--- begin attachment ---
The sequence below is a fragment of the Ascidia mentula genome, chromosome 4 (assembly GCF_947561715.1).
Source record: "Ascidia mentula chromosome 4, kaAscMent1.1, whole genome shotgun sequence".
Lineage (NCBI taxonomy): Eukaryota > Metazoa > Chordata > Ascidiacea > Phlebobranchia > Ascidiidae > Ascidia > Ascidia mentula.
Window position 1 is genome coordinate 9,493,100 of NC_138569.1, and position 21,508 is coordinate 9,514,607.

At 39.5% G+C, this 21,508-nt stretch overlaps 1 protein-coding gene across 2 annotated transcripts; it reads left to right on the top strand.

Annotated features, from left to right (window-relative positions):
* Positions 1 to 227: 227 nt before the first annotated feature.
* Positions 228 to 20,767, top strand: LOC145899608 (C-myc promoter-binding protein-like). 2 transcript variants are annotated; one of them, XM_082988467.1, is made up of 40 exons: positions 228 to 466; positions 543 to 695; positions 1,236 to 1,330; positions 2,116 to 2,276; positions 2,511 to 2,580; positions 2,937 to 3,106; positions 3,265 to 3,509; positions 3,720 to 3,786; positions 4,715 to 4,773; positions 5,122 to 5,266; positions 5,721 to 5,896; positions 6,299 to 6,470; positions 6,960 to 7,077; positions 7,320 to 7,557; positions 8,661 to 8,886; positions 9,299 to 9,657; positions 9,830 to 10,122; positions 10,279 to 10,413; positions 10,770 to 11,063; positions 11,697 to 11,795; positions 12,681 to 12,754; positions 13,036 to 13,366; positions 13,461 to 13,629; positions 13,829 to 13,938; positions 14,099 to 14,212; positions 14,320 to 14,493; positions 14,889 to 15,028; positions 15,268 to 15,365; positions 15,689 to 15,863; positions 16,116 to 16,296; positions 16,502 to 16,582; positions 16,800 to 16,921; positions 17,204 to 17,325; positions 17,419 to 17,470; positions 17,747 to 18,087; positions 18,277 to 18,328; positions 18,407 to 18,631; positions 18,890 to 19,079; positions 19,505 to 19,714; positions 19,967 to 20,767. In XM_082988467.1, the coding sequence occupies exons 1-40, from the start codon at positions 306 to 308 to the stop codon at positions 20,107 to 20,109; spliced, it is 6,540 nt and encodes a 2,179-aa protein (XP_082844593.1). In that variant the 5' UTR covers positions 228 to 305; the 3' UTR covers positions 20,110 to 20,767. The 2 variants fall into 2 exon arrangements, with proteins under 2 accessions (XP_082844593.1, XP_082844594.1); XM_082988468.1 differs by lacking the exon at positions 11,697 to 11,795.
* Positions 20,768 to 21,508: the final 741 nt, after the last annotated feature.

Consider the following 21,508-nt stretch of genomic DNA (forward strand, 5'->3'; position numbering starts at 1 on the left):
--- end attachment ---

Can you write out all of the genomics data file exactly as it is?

The sequence below is a fragment of the Ascidia mentula genome, chromosome 4 (assembly GCF_947561715.1).
Source record: "Ascidia mentula chromosome 4, kaAscMent1.1, whole genome shotgun sequence".
Lineage (NCBI taxonomy): Eukaryota > Metazoa > Chordata > Ascidiacea > Phlebobranchia > Ascidiidae > Ascidia > Ascidia mentula.
Window position 1 is genome coordinate 9,493,100 of NC_138569.1, and position 21,508 is coordinate 9,514,607.

At 39.5% G+C, this 21,508-nt stretch overlaps 1 protein-coding gene across 2 annotated transcripts; it reads left to right on the top strand.

Annotated features, from left to right (window-relative positions):
* Positions 1 to 227: 227 nt before the first annotated feature.
* Positions 228 to 20,767, top strand: LOC145899608 (C-myc promoter-binding protein-like). 2 transcript variants are annotated; one of them, XM_082988467.1, is made up of 40 exons: positions 228 to 466; positions 543 to 695; positions 1,236 to 1,330; positions 2,116 to 2,276; positions 2,511 to 2,580; positions 2,937 to 3,106; positions 3,265 to 3,509; positions 3,720 to 3,786; positions 4,715 to 4,773; positions 5,122 to 5,266; positions 5,721 to 5,896; positions 6,299 to 6,470; positions 6,960 to 7,077; positions 7,320 to 7,557; positions 8,661 to 8,886; positions 9,299 to 9,657; positions 9,830 to 10,122; positions 10,279 to 10,413; positions 10,770 to 11,063; positions 11,697 to 11,795; positions 12,681 to 12,754; positions 13,036 to 13,366; positions 13,461 to 13,629; positions 13,829 to 13,938; positions 14,099 to 14,212; positions 14,320 to 14,493; positions 14,889 to 15,028; positions 15,268 to 15,365; positions 15,689 to 15,863; positions 16,116 to 16,296; positions 16,502 to 16,582; positions 16,800 to 16,921; positions 17,204 to 17,325; positions 17,419 to 17,470; positions 17,747 to 18,087; positions 18,277 to 18,328; positions 18,407 to 18,631; positions 18,890 to 19,079; positions 19,505 to 19,714; positions 19,967 to 20,767. In XM_082988467.1, the coding sequence occupies exons 1-40, from the start codon at positions 306 to 308 to the stop codon at positions 20,107 to 20,109; spliced, it is 6,540 nt and encodes a 2,179-aa protein (XP_082844593.1). In that variant the 5' UTR covers positions 228 to 305; the 3' UTR covers positions 20,110 to 20,767. The 2 variants fall into 2 exon arrangements, with proteins under 2 accessions (XP_082844593.1, XP_082844594.1); XM_082988468.1 differs by lacking the exon at positions 11,697 to 11,795.
* Positions 20,768 to 21,508: the final 741 nt, after the last annotated feature.

Consider the following 21,508-nt stretch of genomic DNA (forward strand, 5'->3'; position numbering starts at 1 on the left):